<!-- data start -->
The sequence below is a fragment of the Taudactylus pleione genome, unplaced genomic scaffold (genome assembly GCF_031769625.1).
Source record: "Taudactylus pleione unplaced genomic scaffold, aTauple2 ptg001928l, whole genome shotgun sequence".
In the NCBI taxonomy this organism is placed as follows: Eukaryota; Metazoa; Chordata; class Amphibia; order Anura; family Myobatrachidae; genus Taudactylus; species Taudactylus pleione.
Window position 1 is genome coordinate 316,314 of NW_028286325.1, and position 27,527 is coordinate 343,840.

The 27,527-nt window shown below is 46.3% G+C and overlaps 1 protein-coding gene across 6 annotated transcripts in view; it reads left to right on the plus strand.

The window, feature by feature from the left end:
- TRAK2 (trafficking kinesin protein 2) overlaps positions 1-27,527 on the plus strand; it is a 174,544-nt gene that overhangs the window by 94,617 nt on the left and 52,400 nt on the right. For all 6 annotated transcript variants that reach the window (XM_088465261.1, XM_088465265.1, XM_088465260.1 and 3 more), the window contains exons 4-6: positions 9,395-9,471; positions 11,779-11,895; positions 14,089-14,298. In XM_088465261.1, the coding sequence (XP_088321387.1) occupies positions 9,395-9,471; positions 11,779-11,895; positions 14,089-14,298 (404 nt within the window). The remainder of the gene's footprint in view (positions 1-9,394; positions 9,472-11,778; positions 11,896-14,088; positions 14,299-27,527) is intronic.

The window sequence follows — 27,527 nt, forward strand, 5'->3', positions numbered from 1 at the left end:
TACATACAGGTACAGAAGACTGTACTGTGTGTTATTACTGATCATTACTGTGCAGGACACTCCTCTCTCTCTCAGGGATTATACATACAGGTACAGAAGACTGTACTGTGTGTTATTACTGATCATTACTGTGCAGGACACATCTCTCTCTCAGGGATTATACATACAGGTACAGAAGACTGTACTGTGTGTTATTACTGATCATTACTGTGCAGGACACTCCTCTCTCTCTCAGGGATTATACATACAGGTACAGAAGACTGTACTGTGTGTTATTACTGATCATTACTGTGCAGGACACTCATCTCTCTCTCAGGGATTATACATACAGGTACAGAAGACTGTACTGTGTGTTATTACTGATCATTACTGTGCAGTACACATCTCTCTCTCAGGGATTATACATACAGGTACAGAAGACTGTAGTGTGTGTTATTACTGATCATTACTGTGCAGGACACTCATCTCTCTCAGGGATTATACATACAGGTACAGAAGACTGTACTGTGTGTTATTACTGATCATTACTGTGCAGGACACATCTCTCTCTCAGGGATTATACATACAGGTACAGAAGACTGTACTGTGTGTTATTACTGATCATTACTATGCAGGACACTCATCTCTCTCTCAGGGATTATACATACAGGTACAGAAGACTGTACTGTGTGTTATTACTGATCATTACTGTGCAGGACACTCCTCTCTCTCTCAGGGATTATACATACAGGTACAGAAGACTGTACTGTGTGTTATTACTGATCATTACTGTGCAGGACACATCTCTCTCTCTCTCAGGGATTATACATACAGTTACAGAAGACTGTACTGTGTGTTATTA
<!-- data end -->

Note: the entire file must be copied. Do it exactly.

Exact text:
The sequence below is a fragment of the Taudactylus pleione genome, unplaced genomic scaffold (genome assembly GCF_031769625.1).
Source record: "Taudactylus pleione unplaced genomic scaffold, aTauple2 ptg001928l, whole genome shotgun sequence".
In the NCBI taxonomy this organism is placed as follows: Eukaryota; Metazoa; Chordata; class Amphibia; order Anura; family Myobatrachidae; genus Taudactylus; species Taudactylus pleione.
Window position 1 is genome coordinate 316,314 of NW_028286325.1, and position 27,527 is coordinate 343,840.

The 27,527-nt window shown below is 46.3% G+C and overlaps 1 protein-coding gene across 6 annotated transcripts in view; it reads left to right on the plus strand.

The window, feature by feature from the left end:
- TRAK2 (trafficking kinesin protein 2) overlaps positions 1-27,527 on the plus strand; it is a 174,544-nt gene that overhangs the window by 94,617 nt on the left and 52,400 nt on the right. For all 6 annotated transcript variants that reach the window (XM_088465261.1, XM_088465265.1, XM_088465260.1 and 3 more), the window contains exons 4-6: positions 9,395-9,471; positions 11,779-11,895; positions 14,089-14,298. In XM_088465261.1, the coding sequence (XP_088321387.1) occupies positions 9,395-9,471; positions 11,779-11,895; positions 14,089-14,298 (404 nt within the window). The remainder of the gene's footprint in view (positions 1-9,394; positions 9,472-11,778; positions 11,896-14,088; positions 14,299-27,527) is intronic.

The window sequence follows — 27,527 nt, forward strand, 5'->3', positions numbered from 1 at the left end:
TACATACAGGTACAGAAGACTGTACTGTGTGTTATTACTGATCATTACTGTGCAGGACACTCCTCTCTCTCTCAGGGATTATACATACAGGTACAGAAGACTGTACTGTGTGTTATTACTGATCATTACTGTGCAGGACACATCTCTCTCTCAGGGATTATACATACAGGTACAGAAGACTGTACTGTGTGTTATTACTGATCATTACTGTGCAGGACACTCCTCTCTCTCTCAGGGATTATACATACAGGTACAGAAGACTGTACTGTGTGTTATTACTGATCATTACTGTGCAGGACACTCATCTCTCTCTCAGGGATTATACATACAGGTACAGAAGACTGTACTGTGTGTTATTACTGATCATTACTGTGCAGTACACATCTCTCTCTCAGGGATTATACATACAGGTACAGAAGACTGTAGTGTGTGTTATTACTGATCATTACTGTGCAGGACACTCATCTCTCTCAGGGATTATACATACAGGTACAGAAGACTGTACTGTGTGTTATTACTGATCATTACTGTGCAGGACACATCTCTCTCTCAGGGATTATACATACAGGTACAGAAGACTGTACTGTGTGTTATTACTGATCATTACTATGCAGGACACTCATCTCTCTCTCAGGGATTATACATACAGGTACAGAAGACTGTACTGTGTGTTATTACTGATCATTACTGTGCAGGACACTCCTCTCTCTCTCAGGGATTATACATACAGGTACAGAAGACTGTACTGTGTGTTATTACTGATCATTACTGTGCAGGACACATCTCTCTCTCTCTCAGGGATTATACATACAGTTACAGAAGACTGTACTGTGTGTTATTA